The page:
In a column in Vatan columnist Bilal Cetin also focuses on the effort made for a new arrangement to bring down the PKK from the mountains. He notes that the arrangement will not be an amnesty for the PKK terrorists but will facilitate the return of the militants who have not been involved in terrorist activities to social life. However, he asserts that the new arrangement will not be enough to break the backbone of the PKK and expresses the conviction that economic measures have to be taken in southeastern Turkey to solve the problems of the people.

    In an article "Pro-Status quo opposition", Yeni Safak columnist Fehmi Koru takes issue with Republican People's Party, (CHP), leader Deniz Baykal over his criticisms on a recent television program of the AKP's preparations to pass a "return home bill" intended to encourage the members of the PKK to hand themselves over to Turkish authorities. Koru claims that Baykal's "only correct remark" on this program - that "there is a political project behind terrorism" - contradicted his reasons for objecting to such a bill. He asserts that since the PKK cannot be persuaded to give up its project to partition Turkey, "the right approach should be to convince its militants to desert the PKK" by passing such legislation. He also accuses the Opposition of endorsing a status quo that allows the PKK to maintain its existence and its capacity for creating trouble for Turkey.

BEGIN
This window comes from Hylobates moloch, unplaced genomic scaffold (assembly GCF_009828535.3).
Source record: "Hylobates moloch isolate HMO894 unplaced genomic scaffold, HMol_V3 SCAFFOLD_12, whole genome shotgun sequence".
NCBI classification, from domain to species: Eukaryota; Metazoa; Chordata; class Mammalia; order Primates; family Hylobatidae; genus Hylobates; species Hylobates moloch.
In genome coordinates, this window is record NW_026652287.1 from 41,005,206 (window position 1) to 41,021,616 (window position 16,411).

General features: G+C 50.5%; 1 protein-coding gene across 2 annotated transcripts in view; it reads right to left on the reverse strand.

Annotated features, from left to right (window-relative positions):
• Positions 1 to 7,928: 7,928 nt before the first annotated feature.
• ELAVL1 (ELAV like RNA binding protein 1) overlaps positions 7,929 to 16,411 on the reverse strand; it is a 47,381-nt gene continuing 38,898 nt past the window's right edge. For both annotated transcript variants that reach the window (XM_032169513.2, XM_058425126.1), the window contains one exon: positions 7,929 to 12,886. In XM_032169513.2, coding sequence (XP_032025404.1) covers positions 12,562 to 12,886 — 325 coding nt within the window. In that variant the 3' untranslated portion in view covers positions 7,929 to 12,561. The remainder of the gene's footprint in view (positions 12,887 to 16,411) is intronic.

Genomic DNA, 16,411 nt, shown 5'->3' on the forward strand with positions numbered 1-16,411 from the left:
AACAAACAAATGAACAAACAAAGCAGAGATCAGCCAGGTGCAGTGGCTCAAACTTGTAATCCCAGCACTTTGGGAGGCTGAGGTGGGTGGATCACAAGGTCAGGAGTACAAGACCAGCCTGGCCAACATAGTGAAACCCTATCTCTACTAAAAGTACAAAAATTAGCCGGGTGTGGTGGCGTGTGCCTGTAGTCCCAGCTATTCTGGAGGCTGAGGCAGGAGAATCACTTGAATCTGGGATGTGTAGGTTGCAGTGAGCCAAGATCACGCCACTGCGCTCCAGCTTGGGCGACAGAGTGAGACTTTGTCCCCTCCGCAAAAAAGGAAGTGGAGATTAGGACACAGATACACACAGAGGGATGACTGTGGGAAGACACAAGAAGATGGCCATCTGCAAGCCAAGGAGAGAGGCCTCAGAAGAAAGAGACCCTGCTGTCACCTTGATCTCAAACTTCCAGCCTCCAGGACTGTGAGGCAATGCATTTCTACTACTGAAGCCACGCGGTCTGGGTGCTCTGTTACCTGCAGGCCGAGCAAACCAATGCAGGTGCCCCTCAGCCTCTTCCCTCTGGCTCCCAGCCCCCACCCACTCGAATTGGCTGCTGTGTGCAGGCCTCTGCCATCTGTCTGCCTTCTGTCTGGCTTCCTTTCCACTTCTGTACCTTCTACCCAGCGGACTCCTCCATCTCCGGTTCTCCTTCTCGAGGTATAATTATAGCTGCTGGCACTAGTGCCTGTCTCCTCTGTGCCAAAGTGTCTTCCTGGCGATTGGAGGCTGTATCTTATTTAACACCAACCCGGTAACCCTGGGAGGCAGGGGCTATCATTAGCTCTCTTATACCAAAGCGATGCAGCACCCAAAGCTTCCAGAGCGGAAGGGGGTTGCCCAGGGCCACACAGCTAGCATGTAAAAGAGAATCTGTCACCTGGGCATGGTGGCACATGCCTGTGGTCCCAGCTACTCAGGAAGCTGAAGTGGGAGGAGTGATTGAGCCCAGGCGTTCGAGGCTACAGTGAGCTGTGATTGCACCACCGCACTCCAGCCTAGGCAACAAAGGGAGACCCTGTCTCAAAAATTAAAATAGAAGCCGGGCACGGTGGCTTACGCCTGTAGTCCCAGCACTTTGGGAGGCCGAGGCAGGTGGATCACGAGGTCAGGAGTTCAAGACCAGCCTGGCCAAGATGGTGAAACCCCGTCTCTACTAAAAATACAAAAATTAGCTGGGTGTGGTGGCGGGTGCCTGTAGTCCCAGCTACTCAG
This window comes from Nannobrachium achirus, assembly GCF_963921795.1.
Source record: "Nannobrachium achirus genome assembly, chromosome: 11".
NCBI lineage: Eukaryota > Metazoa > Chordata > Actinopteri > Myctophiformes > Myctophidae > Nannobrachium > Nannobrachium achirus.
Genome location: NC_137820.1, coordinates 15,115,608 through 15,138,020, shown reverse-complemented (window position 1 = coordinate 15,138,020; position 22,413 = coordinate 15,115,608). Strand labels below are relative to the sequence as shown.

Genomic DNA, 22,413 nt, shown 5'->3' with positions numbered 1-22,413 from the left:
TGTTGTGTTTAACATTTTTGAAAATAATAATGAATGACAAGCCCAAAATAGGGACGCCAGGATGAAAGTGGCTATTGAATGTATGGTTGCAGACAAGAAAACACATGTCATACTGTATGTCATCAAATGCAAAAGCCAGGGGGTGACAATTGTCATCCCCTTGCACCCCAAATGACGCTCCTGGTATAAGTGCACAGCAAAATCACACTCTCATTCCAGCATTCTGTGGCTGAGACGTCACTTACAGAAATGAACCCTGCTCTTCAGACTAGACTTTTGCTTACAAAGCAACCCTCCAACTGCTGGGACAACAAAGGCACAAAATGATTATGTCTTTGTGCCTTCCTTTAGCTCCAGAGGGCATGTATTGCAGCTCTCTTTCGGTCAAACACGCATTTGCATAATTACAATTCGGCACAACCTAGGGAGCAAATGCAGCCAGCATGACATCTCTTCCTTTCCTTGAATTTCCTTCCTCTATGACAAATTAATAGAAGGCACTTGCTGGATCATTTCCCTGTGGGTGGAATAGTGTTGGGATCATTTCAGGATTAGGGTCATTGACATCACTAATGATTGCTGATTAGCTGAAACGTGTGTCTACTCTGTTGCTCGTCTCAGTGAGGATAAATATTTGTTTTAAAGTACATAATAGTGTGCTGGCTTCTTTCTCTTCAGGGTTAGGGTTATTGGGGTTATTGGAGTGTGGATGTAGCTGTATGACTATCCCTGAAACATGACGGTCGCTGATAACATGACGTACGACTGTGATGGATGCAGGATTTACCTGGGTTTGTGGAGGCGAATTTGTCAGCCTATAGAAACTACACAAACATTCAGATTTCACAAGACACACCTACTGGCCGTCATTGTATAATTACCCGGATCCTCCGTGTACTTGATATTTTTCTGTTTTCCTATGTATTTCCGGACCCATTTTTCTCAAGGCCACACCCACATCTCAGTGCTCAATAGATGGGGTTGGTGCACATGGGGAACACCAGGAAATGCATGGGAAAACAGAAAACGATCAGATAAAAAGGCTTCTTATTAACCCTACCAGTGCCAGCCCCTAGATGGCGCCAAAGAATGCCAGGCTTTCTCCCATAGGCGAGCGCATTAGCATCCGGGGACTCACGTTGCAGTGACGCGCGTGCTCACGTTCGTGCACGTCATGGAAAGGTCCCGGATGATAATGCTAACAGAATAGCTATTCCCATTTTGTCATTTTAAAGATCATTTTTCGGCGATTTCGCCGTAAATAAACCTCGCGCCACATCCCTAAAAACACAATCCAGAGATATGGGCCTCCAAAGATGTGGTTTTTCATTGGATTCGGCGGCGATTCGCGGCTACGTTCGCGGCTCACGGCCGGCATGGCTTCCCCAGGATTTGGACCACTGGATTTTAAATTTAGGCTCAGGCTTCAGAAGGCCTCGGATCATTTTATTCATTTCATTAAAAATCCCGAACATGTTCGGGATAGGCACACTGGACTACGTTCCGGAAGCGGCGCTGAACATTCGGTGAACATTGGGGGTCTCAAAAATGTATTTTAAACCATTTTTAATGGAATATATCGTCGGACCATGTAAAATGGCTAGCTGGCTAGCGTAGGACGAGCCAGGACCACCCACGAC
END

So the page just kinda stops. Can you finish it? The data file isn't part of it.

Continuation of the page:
Under the headline, "Families step in, Some 155 PKK members return home in a Year," Zaman publishes a front-page report which asserts that some 155 PKK militants have surrendered to police and gendarmerie forces in the past one year as a result of a project jointly conducted by the Government and the military to persuade the parents of PKK members to get their children to abandon the terrorist organization.

    In an article entitled "Returning home", Zaman columnist Mustafa Unal argues that a "return home bill" for the PKK of the sort the Erdogan government is said to be pondering would obviously speed up the disintegration of the terrorist group. He also calls on opposition leaders to see such legislation as an important component of the "multi-dimensional" fight against terrorism rather than giving "emotional reactions" to it.

    In an article entitled "Nobody could really come to power in this country without solving the Kurdish issue", Zaman columnist Ihsan Dagi argues that if the ruling AKP has started to take "determined" steps to solve the "Kurdish issue," it is actually because it has realized that Turkey will not achieve normalization and that the political authority itself will not be allowed to govern this country as long the said problem remains unsolved. He claims that the Erdogan government appears to have drawn the correct lessons from the recent upsurge of PKK terrorism, which demonstrated once again that the Kurdish issue has a "controlling function" over governments in Turkey.

    In an article entitled "Fresh but once again controversial amnesty attempt", Today's Zaman columnist Lale Sariibrahimoglu claims that "the latest attempt to convince PKK members not involved in attacks to come down from the mountains will likely remain ineffective as long as it does not involve a comprehensive amnesty, covering the senior members of the PKK ..."

    In an article under the title "An offspring State project", Milli Gazete columnist Hasan Unal warns of what he describes as the pitfalls of a US-Israeli project to unite Turkey with an independent Kurdish state in northern Iraq. He claims that in order to secure Turkey's approval for this undertaking, the architects of the project represent the plan as one that will enable Turkey to lay claim to Kirkuk oil. In explaining why the plan is nothing but a "ploy" to partition Turkey, Unal asserts that the project would destroy Turkey's nation-state structure by allowing the "puppet state" in northern Iraq to "grow like a malignant tumor inside us."